Rep. Joe Kennedy III, Sen. Elizabeth Warren attend immigration reform rally in Boston
Immigrants in Massachusetts rally in support of immigration reform in Congress
Hundreds of people showed their support for immigration reform in Boston on Saturday during a rally at Faneuil Hall, to pressure Congress for a comprehensive overhaul of immigration laws that could include a pathway to citizenship for the estimated 11 million undocumented immigrants currently living in the U.S.
Organizers say around 800 immigrants, community activists, and political leaders took part in the march which concluded at the John F. Kennedy federal building which houses U.S. Immigration and Citizenship Services offices and the local immigration court.
The rally was one of the first events of the "Power Up for Citizenship" initiative that immigration rights groups are launching nationwide.
Sen. Elizabeth Warren and Rep. Joseph Kennedy III both addressed the crowd in Boston.
"My Spanish may not be great, but it's coming from the heart," said Warren, who told the crowd her son-in-law was among the millions of immigrants who came to the U.S. in search of a better life.
"I think it's far past time we have got to have commonsense, comprehensive immigration reform," Warren said.
"We know what we need — we need a path to citizenship, we need to support our dreamers, we need to fix the visa system and, most of all, we need to help families to stay together."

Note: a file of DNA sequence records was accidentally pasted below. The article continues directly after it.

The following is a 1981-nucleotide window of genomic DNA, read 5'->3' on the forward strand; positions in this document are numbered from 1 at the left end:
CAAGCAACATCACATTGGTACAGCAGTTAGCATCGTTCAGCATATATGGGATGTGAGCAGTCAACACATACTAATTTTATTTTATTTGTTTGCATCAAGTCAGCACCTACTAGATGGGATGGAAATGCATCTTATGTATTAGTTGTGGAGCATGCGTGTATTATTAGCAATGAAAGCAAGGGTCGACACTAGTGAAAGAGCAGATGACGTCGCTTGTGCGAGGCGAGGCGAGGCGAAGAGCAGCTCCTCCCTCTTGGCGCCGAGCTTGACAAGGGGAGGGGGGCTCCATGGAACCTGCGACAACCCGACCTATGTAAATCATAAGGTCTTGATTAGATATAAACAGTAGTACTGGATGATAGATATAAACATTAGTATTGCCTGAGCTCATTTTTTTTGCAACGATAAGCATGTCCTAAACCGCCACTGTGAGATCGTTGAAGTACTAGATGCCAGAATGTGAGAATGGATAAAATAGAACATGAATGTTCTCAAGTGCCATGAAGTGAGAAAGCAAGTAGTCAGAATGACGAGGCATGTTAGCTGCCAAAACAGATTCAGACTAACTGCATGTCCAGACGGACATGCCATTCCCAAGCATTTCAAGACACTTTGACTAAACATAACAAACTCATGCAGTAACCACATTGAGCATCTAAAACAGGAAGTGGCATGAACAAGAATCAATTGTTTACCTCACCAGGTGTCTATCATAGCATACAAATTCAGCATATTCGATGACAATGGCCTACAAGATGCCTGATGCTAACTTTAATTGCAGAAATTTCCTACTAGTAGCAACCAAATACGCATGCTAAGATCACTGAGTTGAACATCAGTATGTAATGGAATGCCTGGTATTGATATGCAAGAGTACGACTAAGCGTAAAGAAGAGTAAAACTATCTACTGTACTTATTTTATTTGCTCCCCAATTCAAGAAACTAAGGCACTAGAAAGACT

Kennedy described the U.S. as a nation of immigrants, saying that the system needs to be fixed.
"A broken system has, for far too long, undermined the basic fabric of our nation," he said. "Right now we have the moment, we have an opportunity to change it."
According to the Boston Herald, Massachusetts has the seventh-largest population of legal immigrants in the country, with about 320,000 people holding green cards given to legal permanent U.S. residents in 2010.
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@whitecastle0: I'm not sure how the author linked this man to Ireland. I speculate his ancestry was traced to Ireland. Or perhaps his last name prefixNelson Mandela once considered a terrorist by many Irish political leaders
branagh The I R A was labeled terrorist because it Chose to kill Non Combatants, including Women & Children. Soldiers are uniformed to distinguishRacist incidents in Ireland up by 85 percent says Immigrant Council
eiriamach ;- what gives you the right to attribute to me a quote made up by yourself...."I'd welcome immigrants and refugees, if generosity and o“An amplifier for the native voice” Glucksman Ireland House NYU reflects on 2013
Glucksman. Good Irish name, that.